At the Republican National Convention today in Tampa Bay, FL, former Massachusetts Governor Mitt Romney was officially named the GOP’s presidential nominee. In a roll call of states, New Jersey put Romney over the top. Romney is scheduled to accept his party’s nomination in a speech Thursday night.
All of Romney’s former GOP competitors have endorsed him, with the exception of Texas Rep. Ron Paul, who did not have enough support to have his name placed in nomination, but he got votes in roll call.
Meanwhile, the Republican National Convention has been embroiled in a proposed change to the convention’s Rule 15. Here’s the goods on this controversy:
Proposed change to Rule 15: Give the GOP’s presidential candidates the authority to remove state-elected convention delegates, and replace them with their own supporters.
Why the proposed change?: To eliminate the prospect of delegates who “go rogue” and vote for a candidate other than the one they had pledged to support. National Republican Committeeman James Bopp of Indiana explained that it is a violation of state-level regulations for a bound delegate to vote for another candidate, and that “There were Ron Paul supporters being elected as Mitt Romney delegates saying they would not vote for Mitt Romney.”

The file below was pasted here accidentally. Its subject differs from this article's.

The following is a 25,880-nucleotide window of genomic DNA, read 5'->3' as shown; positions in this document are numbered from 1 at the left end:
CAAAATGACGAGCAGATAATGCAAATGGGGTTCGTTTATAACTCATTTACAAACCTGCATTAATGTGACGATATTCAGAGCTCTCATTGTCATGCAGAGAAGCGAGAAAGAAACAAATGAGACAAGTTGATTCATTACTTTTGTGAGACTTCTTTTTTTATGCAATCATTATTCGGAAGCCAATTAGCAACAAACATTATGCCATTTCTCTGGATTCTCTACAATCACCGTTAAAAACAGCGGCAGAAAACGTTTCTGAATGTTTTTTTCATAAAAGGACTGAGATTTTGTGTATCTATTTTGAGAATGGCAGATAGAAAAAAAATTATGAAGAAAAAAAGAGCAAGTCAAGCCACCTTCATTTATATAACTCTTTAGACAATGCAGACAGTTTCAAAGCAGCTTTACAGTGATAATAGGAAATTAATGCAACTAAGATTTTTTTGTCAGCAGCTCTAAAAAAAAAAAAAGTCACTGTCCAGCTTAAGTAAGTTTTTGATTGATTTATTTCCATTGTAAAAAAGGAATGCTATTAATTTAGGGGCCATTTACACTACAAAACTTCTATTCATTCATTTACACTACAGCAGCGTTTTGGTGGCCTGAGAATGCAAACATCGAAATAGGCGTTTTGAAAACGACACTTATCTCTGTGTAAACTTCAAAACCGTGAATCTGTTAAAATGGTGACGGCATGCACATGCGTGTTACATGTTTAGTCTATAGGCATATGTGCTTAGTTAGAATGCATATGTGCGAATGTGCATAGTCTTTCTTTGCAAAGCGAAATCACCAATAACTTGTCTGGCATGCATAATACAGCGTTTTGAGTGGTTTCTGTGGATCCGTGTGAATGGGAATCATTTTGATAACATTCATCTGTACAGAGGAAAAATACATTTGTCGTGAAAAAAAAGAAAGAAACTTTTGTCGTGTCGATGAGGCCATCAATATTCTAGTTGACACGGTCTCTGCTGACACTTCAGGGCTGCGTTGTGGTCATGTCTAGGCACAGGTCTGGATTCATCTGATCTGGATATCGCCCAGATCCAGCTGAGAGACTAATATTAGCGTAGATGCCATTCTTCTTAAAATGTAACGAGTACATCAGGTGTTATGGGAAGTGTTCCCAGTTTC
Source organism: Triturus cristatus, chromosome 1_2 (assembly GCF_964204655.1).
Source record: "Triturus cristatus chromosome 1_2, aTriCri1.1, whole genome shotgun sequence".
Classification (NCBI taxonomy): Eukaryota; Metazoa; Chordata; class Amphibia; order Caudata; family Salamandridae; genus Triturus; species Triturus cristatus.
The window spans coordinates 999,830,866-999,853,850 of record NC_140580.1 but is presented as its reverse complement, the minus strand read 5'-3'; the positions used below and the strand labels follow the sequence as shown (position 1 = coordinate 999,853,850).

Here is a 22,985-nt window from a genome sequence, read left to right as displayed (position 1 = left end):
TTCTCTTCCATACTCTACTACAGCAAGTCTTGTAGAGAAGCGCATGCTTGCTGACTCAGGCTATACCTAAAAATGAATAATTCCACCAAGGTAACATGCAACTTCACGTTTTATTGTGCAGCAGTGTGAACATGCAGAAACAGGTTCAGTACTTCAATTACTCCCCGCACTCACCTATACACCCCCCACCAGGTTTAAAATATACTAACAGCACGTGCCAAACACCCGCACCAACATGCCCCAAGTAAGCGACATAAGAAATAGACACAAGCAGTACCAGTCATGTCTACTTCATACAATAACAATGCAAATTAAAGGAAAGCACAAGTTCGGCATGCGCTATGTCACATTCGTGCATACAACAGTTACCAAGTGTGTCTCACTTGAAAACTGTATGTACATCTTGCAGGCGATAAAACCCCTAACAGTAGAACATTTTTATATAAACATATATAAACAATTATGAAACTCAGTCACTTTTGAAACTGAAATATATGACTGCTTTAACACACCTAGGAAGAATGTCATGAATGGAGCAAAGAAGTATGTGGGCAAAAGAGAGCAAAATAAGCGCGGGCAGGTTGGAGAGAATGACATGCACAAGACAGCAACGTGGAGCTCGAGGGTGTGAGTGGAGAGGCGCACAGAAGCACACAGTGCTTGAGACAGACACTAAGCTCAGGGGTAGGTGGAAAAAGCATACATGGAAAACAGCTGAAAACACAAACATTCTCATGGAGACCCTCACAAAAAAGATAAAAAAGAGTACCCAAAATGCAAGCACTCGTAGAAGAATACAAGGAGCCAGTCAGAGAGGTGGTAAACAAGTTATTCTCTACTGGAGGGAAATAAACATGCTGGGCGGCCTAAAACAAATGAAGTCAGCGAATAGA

Opponents to change: Fear that the change would put too much power in the hands of party leaders, stifle dissent, and could make it more difficult for the grass roots to influence the party’s future direction.
Proposed compromise: Yesterday, Bopp successfully lobbied his fellow committee members for a revision:
- The states’ right to select their own delegates is preserved.
- The states will structure their primaries as they wish in terms of delegate apportionment.
- But bound delegates would face stiff penalties if they rebelled. They will be deemed to have resigned, they will lose their credentials. They will go off the floor, and they will not be able to participate in the convention as a delegate. In addition, their delegate vote would then be awarded to the candidate to whom it was originally pledged.
- Individual candidates would have no power to remove delegates.
But it remains to be seen whether Ron Paul’s followers will agree to the compromise. About 320 delegates are pledged to support Paul, out of a GOP total of nearly 2,300 delegates in attendance.